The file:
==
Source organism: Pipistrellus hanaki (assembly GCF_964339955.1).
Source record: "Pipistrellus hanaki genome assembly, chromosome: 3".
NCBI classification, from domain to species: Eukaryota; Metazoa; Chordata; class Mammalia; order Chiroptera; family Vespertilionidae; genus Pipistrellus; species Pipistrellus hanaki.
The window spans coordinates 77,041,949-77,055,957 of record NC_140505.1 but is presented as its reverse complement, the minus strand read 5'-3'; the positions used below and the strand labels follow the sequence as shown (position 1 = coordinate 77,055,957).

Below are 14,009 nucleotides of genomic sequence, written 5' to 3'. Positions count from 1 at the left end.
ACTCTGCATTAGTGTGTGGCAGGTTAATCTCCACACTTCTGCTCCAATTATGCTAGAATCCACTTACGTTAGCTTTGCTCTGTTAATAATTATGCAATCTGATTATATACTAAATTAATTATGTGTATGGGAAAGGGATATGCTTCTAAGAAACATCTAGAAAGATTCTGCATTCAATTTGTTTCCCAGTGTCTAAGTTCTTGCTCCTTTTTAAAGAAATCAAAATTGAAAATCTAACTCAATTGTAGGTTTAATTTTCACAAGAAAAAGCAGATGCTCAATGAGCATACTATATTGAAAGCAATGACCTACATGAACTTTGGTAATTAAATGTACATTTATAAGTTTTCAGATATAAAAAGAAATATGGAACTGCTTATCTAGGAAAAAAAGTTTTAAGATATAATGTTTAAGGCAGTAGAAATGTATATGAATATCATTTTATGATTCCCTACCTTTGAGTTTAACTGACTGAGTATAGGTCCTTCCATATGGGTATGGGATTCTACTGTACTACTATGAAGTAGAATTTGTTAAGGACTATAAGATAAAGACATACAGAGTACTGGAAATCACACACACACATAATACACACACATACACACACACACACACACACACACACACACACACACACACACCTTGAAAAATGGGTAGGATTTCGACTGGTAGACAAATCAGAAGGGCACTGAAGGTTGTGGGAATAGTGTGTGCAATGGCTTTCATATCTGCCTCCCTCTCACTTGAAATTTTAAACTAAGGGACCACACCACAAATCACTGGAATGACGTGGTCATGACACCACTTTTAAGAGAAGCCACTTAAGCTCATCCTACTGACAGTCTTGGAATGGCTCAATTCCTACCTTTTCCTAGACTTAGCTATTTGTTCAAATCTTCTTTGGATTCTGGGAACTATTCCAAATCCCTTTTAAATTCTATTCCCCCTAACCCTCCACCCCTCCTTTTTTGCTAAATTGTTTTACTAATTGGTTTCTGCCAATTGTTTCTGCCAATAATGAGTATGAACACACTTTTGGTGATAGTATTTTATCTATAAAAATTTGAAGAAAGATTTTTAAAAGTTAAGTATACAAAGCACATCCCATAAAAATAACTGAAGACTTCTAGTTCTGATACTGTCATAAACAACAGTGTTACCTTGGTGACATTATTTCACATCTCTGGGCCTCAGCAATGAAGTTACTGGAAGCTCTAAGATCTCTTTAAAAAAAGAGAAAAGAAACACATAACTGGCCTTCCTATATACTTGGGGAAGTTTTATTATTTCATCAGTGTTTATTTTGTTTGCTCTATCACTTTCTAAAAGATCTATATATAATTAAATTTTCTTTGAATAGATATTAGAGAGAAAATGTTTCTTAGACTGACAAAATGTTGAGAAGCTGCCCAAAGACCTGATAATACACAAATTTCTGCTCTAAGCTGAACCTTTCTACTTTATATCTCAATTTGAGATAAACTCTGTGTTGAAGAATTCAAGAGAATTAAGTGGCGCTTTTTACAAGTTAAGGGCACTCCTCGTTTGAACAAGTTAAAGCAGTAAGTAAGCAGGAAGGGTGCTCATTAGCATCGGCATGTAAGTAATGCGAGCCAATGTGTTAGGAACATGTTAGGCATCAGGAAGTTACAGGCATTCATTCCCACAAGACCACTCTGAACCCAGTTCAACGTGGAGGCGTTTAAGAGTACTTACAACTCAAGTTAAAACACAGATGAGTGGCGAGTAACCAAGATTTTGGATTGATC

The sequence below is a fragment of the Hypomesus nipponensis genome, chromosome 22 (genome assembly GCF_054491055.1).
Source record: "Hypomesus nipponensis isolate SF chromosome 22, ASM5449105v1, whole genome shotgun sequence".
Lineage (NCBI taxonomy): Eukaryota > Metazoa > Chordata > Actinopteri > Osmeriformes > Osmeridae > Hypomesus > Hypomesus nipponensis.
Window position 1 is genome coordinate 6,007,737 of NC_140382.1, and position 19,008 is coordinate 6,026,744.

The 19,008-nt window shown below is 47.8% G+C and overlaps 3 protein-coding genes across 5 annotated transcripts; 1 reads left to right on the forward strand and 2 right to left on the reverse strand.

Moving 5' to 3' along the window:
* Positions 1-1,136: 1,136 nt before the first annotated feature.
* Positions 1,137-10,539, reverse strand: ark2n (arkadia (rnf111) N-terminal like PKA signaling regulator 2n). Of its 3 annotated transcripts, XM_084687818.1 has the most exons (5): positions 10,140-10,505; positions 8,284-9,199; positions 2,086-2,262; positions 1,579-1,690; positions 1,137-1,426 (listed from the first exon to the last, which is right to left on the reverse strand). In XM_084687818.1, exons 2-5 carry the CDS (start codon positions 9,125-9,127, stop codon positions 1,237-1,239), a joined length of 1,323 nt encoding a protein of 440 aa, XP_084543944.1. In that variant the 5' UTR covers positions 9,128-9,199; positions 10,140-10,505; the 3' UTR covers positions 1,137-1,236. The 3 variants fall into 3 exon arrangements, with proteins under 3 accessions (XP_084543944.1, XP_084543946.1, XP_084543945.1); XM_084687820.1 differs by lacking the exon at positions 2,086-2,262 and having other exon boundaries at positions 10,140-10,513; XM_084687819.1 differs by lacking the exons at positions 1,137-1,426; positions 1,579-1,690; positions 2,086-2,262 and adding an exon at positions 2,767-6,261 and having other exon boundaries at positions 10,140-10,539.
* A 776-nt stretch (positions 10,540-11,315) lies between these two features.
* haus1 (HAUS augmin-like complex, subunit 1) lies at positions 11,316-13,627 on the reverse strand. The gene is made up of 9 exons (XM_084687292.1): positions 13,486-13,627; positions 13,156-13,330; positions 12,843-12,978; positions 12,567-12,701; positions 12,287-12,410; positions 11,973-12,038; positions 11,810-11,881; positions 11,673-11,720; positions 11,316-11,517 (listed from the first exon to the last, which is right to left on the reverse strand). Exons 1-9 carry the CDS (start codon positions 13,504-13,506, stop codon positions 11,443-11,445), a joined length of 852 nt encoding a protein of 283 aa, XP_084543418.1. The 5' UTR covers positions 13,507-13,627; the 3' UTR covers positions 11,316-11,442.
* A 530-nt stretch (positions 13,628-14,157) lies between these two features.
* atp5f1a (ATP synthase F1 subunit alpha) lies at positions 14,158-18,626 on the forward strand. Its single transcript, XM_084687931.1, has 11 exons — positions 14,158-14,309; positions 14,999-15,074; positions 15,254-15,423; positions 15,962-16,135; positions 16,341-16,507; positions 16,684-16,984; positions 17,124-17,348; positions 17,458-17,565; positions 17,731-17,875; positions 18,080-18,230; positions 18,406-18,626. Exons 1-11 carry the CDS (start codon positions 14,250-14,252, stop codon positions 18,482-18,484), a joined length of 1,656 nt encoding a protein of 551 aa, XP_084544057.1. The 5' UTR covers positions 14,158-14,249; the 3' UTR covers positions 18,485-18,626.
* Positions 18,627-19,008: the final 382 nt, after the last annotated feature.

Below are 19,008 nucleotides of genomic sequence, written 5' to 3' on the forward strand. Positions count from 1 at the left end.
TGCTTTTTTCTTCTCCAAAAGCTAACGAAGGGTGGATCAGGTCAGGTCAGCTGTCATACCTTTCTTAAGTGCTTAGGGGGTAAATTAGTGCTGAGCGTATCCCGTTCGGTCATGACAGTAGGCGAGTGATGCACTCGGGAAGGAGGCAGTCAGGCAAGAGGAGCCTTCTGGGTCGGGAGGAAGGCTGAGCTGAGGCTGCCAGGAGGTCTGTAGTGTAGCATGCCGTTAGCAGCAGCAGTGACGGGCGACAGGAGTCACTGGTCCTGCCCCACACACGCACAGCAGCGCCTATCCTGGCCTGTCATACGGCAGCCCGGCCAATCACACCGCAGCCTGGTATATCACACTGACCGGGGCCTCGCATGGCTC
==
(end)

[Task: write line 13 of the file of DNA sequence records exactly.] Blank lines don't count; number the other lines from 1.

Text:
* Positions 1-1,136: 1,136 nt before the first annotated feature.